HIV/AIDS: An Urgent International Concern, Not Just a Health Problem

AIDS is no longer a health issue. It is a global problem of immediate international concern. Now, an unprecedented General Assembly Special Session and an effective Awareness campaign led by the Secretary General place the United Nations firmly in the vanguard of those confronting one of the world's greatest crises. About 25 million people have died from AIDS, and millions more will follow if effective global action is not immediately taken.

In opening remarks, Kofi Annan highlighted the gravity of the issue and urged world governments and civic groups to take action. This marked the first time a Secretary General personally campaigned for an issue usually left to a specialized group like the World Health Organization. For over a year, Annan has lobbied governments, private industry, and civic groups to deal with it. A special $10 billion fund was designated, and targets were set. One billion dollars have already been raised, even though the special session was not a pledging conference.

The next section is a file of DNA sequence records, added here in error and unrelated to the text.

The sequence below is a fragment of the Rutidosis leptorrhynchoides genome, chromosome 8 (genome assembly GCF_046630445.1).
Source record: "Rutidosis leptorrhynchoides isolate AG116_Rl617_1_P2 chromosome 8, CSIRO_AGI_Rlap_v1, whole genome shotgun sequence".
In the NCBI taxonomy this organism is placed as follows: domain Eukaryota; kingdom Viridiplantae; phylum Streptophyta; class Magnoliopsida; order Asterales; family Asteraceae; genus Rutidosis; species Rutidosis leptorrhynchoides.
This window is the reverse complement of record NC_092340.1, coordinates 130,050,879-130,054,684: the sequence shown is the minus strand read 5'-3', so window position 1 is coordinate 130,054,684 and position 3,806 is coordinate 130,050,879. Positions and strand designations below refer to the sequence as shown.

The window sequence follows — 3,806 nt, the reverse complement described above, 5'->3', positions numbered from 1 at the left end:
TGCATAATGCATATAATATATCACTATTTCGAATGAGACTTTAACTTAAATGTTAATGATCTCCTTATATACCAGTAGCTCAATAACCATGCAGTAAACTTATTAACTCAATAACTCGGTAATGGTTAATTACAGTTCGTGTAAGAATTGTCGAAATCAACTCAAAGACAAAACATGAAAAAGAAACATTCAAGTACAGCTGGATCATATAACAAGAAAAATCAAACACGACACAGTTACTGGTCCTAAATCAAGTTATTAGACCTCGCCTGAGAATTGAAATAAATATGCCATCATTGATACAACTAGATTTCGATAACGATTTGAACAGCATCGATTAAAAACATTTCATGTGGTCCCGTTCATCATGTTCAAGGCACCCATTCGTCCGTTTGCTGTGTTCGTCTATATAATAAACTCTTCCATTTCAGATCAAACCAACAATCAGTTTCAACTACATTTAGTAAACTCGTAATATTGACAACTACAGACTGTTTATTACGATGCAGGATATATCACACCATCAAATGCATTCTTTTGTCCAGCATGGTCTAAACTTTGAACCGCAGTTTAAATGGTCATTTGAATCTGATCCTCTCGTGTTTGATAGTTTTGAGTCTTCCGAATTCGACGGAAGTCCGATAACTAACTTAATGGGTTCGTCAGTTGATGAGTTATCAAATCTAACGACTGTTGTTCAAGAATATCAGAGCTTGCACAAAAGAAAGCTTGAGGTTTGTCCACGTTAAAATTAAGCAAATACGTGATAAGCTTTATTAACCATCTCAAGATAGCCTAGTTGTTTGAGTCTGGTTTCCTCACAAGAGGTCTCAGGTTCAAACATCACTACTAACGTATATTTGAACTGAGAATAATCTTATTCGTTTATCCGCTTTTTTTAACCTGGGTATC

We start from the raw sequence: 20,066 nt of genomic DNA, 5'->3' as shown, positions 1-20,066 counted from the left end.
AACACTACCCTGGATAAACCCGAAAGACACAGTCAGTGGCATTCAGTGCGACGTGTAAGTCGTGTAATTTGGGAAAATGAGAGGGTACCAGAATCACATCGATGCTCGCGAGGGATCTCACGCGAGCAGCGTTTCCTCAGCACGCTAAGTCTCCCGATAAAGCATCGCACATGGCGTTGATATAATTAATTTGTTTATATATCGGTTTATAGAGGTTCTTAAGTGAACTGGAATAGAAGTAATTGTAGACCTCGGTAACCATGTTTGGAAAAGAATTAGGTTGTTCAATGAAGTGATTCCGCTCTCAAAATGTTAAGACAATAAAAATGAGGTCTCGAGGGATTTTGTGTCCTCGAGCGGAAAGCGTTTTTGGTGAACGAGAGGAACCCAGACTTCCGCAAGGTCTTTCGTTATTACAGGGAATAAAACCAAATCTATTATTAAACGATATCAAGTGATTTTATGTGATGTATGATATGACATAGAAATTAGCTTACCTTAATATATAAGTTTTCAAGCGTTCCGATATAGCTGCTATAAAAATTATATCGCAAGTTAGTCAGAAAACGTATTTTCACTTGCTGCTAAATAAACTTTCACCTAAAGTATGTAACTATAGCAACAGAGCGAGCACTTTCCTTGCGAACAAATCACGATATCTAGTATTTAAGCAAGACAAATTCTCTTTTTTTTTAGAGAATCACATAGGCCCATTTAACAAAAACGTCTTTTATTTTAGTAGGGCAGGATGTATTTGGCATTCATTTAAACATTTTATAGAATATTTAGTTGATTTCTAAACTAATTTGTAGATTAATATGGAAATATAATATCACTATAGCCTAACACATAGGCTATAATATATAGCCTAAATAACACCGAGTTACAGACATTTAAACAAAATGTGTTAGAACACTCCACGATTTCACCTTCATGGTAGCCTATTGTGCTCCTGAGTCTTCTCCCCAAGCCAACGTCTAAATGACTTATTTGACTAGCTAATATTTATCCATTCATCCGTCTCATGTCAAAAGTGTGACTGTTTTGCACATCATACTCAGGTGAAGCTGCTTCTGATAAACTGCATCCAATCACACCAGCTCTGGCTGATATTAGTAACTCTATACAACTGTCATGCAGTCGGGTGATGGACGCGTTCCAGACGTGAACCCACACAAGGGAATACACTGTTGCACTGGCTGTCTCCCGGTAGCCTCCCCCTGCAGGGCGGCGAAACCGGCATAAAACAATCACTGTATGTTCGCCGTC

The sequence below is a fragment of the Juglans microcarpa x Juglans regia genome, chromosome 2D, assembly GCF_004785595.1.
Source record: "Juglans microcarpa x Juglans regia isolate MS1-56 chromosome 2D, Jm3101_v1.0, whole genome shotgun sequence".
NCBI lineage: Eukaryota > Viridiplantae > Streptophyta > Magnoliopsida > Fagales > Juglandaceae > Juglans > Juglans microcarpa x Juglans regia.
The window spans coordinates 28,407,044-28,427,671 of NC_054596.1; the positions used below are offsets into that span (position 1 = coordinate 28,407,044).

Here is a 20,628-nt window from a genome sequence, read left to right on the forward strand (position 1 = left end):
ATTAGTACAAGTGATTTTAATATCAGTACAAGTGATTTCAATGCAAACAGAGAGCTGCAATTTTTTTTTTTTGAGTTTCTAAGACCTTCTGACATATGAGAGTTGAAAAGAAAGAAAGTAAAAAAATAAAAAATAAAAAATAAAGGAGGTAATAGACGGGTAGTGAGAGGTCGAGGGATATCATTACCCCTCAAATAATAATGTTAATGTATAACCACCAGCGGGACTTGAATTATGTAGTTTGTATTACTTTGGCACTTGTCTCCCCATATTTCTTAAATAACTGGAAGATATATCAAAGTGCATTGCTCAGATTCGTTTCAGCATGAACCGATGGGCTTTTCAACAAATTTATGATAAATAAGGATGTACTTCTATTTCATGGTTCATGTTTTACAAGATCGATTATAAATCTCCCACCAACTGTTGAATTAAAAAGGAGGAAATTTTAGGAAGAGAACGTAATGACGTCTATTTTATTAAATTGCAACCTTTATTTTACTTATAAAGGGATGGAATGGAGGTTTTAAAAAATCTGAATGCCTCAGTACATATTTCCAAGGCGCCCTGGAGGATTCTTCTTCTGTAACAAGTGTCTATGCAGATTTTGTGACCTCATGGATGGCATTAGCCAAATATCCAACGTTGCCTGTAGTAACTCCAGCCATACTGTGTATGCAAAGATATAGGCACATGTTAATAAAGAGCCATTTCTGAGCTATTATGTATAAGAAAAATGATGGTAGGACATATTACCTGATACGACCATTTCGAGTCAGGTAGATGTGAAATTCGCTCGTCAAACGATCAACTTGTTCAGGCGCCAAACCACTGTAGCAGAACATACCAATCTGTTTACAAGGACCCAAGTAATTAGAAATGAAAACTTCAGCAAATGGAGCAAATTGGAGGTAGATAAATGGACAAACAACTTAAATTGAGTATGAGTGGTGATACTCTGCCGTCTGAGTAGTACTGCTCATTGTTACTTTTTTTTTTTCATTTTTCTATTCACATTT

In preparing for the Special Session, UN Secretariat staff once more rose to the occasion. While the Secretary General led the awareness campaign, Deputy Secretary General Louise Frechette headed an active interdepartmental session to ensure appropriate work. An emblem of solidarity was lit over the glass house on First Avenue for New Yorkers to see, just as delegates were arriving for their credentials.

A plan of action was drawn with the help of UN-sponsored agencies. This was largely supervised by two outstanding ambassadors: Ibra Ka of Senegal and Penelope Wensley of Australia. There were arguments about the final declaration: some advocated mitigating the language to obtain a consensus, while others pointed out that vague language will erode the main purpose of the session.

Some countries still maintain that they harbor no trace of the virus, no homosexual activity, and therefore do not need to produce statistics.

One cautionary note: avoid raising expectations vis a vis the UN itself with regard to the AIDS question. While the political and communications leadership is in full swing, some programs are still searching for their role-and wavering in their full commitment. Some are even playing politics, so there is a risk that the slowest boat may pull down the rest. But overall, the UN has demonstrated a presence in this most pressing issue. It has provided the correct forum and leadership. Now it is up to governments, civic groups and the private sector to do their part.